Iraq has three competing legal systems: traditional state secular law, religious law (sharia) and tribal law (fasl). The latter two grew in prominence due to the weak implementation of state laws over 35 years of Baath rule.

In theory, laws are set out by the judicial system; however, not every Iraqi trusts or follows this system. Instead, they fall back on traditional tribal and/or religious laws. Iraqi society has thus splintered into social and political factions rather than remaining united around the central state’s national legal system.

Iraqi society has thus splintered into social and political factions rather than remaining united around the central state’s national legal system

Nation vs. State

Iraq’s different communities have different viewpoints on the contract between citizens and state. This has led to a rupture in inter and intra-community relationships, making them more transactional than harmonious. As long as these intra-community relationships are unstable, the notion of having one nation-wide Iraqi identity will be constantly challenged.

During the post-2003 US project, the concept of nation-building took centre stage, while state-building was neglected. Iraqis developed high expectations of nation-building, hoping the outcome would be comparable to the rebuilding of Germany and Japan after the Second World War.

But the US occupiers were unclear about the requirements and resources needed. Planning was inadequate and short-term solutions were prioritised over long-term vision.

Iraqis developed high expectations of nation-building, hoping the outcome would be comparable to the rebuilding of Germany and Japan after the Second World War

The root causes of inter- and intra-community conflict were not properly understood. This was coupled with operational naivety by stakeholders around the implementation of key state redevelopment projects.

Remedies for Iraq

For Iraq to be rebuilt, the country’s leadership (state, religious, and cultural) must acknowledge the scale of damage done to the fabric of society, and focus on redrawing the social contract between citizens and state.

A movement away from egocentrism, towards a sense of belonging and ownership of the key challenges and the nascent democratic state must be implanted in the Iraqi people.

They must feel pride, rather than shame, in the adoption and implementation of laws and regulations for their welfare and benefit. This will not happen without the co-operation of cultural and religious leadership and tribal and civil society institutions.

People must be shown that democracy, and the institutions associated with the state, do not threaten the religious and cultural aspects of society, but can support and complement them. This is a challenging task given the complex religious and cultural elements woven into the fabric of Iraqi society.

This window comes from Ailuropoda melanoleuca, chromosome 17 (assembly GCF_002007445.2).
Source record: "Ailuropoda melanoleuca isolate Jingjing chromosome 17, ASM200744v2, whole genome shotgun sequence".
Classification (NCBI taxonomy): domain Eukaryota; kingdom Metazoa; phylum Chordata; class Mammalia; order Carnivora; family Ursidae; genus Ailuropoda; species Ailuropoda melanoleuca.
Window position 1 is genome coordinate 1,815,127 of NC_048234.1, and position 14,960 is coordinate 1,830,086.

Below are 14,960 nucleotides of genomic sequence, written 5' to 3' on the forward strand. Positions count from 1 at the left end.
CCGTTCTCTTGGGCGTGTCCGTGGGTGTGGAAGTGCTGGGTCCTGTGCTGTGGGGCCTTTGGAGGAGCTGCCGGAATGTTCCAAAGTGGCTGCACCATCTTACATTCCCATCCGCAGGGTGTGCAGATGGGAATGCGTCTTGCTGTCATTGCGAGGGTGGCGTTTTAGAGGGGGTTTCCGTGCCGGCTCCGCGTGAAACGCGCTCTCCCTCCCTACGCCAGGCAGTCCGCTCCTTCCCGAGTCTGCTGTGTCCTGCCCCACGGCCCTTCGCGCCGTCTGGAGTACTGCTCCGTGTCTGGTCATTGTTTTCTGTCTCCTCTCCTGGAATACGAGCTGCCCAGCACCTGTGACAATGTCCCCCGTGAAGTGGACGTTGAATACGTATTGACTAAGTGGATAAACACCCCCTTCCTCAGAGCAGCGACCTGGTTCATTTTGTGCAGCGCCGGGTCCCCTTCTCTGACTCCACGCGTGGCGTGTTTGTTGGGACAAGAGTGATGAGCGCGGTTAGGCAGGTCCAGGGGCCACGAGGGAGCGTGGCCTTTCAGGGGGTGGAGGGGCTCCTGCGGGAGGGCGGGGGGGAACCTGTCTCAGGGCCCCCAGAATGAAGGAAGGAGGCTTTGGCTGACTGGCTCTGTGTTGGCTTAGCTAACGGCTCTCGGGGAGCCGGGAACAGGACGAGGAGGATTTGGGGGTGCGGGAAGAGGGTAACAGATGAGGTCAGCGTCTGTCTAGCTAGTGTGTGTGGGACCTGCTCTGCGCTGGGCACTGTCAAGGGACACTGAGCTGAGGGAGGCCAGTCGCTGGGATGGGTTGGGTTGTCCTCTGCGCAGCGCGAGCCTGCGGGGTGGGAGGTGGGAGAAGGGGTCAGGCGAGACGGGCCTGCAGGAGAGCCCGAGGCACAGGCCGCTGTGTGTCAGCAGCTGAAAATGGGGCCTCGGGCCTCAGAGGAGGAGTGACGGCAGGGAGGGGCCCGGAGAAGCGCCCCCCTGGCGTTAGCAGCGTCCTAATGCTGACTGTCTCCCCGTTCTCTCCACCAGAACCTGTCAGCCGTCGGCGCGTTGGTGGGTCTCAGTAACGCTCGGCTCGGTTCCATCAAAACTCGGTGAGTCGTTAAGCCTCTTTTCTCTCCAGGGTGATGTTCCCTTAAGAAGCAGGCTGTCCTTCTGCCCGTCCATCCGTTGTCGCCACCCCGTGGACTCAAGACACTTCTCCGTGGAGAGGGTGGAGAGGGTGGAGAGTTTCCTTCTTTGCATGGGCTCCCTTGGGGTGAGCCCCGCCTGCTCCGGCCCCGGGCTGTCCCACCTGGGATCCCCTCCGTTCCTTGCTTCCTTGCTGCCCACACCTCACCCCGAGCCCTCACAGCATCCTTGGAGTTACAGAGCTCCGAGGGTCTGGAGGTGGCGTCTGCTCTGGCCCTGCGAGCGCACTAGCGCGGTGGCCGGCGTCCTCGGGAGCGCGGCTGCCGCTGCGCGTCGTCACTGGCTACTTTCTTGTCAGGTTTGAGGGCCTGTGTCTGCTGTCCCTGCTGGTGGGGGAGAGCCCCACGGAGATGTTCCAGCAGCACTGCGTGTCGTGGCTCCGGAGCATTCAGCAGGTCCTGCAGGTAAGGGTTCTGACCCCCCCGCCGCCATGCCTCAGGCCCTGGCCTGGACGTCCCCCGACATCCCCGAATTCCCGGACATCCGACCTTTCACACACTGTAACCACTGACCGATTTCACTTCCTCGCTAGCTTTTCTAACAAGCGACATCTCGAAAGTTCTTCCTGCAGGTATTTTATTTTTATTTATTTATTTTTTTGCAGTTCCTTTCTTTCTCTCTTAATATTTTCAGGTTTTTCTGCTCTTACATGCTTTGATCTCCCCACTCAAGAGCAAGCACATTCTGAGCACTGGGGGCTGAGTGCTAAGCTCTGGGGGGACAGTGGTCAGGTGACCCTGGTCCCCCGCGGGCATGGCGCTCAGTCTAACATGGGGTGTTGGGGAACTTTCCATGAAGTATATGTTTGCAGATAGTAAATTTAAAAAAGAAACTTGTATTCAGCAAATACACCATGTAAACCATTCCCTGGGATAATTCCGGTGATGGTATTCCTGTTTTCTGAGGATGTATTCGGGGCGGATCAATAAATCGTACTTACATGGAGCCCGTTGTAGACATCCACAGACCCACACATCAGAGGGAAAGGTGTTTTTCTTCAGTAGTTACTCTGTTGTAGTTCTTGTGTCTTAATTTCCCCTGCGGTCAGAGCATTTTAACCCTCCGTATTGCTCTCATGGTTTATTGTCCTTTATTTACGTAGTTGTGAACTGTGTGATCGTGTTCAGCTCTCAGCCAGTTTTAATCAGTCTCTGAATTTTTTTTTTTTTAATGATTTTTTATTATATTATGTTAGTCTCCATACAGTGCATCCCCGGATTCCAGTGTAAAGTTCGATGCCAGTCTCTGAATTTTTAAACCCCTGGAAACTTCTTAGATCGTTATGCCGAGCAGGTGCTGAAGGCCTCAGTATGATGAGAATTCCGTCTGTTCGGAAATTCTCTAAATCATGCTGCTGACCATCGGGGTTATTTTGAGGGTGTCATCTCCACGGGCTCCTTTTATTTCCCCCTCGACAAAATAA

Legal, religious and cultural narratives need to align on issues like the roles and responsibilities of state and citizens, human rights, the educational curriculum and the constitution.

Legal, religious and cultural narratives need to align on issues like the roles and responsibilities of state and citizens, human rights, the educational curriculum and the constitution

A key challenge is the scale of change being sought. Corruption is deeply rooted in the state and change needs to occur at all levels.

Some argue that change at the top is sufficient, while others question the abilities of the political class. Some, through nostalgia or a conviction that democracy is not suitable for Iraq, call for the return of the executive presidential system.

Agreeing on a vision regarding the scale of – and the roadmap for – change is an important prerequisite for political and social development.

For Iraq to achieve social harmony, the state must regain its authority as the source of the nation’s democratic institutions, within which all religious and cultural institutions can have their voices heard and respected.

Democracy must be introduced slowly.

The state should focus on security, stability, economic development and better services, creating breathing space for further social development. Progress towards state stability will depend to a large degree on how quickly the middle class can be rebuilt. Support from international partners is crucial.

Only when leadership within the three societal pillars is aligned will the state attain a positive social environment, in which citizens are not threatened by the forces of power and social harmony can be enhanced.



Lukman Faily was the Iraqi Ambassador to the United States in 2013-2016. He also served as Iraq's Ambassador to Japan from 2010-2013. He has more than 30 years of experience in community work and activism among the UK Iraqi diaspora.

Follow him on Twitter: @FailyLukman

This is an abridged version of his full paper, given at UCL's Middle East Centre.


Opinions expressed in this article remain those of the author and do not necessarily represent those of The New Arab, its editorial board or staff.